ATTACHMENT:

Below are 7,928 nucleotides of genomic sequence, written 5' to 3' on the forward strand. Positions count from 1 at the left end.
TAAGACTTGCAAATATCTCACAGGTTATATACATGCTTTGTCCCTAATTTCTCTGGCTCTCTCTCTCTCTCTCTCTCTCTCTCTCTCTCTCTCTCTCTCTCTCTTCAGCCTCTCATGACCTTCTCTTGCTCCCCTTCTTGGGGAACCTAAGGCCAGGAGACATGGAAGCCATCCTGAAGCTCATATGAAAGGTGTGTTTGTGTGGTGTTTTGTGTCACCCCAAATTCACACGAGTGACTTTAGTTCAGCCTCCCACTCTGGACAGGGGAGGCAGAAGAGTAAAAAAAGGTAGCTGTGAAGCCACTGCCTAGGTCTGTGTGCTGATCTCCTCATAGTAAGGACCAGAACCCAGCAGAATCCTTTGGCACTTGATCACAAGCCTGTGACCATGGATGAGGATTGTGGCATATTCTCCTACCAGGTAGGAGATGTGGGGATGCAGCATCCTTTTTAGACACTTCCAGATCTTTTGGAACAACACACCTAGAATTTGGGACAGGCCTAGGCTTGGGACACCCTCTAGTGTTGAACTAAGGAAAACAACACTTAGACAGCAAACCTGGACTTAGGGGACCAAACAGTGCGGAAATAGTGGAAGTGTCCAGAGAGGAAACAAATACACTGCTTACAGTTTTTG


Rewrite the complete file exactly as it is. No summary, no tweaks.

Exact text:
Below are 7,928 nucleotides of genomic sequence, written 5' to 3' on the forward strand. Positions count from 1 at the left end.
TAAGACTTGCAAATATCTCACAGGTTATATACATGCTTTGTCCCTAATTTCTCTGGCTCTCTCTCTCTCTCTCTCTCTCTCTCTCTCTCTCTCTCTCTCTCTCTTCAGCCTCTCATGACCTTCTCTTGCTCCCCTTCTTGGGGAACCTAAGGCCAGGAGACATGGAAGCCATCCTGAAGCTCATATGAAAGGTGTGTTTGTGTGGTGTTTTGTGTCACCCCAAATTCACACGAGTGACTTTAGTTCAGCCTCCCACTCTGGACAGGGGAGGCAGAAGAGTAAAAAAAGGTAGCTGTGAAGCCACTGCCTAGGTCTGTGTGCTGATCTCCTCATAGTAAGGACCAGAACCCAGCAGAATCCTTTGGCACTTGATCACAAGCCTGTGACCATGGATGAGGATTGTGGCATATTCTCCTACCAGGTAGGAGATGTGGGGATGCAGCATCCTTTTTAGACACTTCCAGATCTTTTGGAACAACACACCTAGAATTTGGGACAGGCCTAGGCTTGGGACACCCTCTAGTGTTGAACTAAGGAAAACAACACTTAGACAGCAAACCTGGACTTAGGGGACCAAACAGTGCGGAAATAGTGGAAGTGTCCAGAGAGGAAACAAATACACTGCTTACAGTTTTTG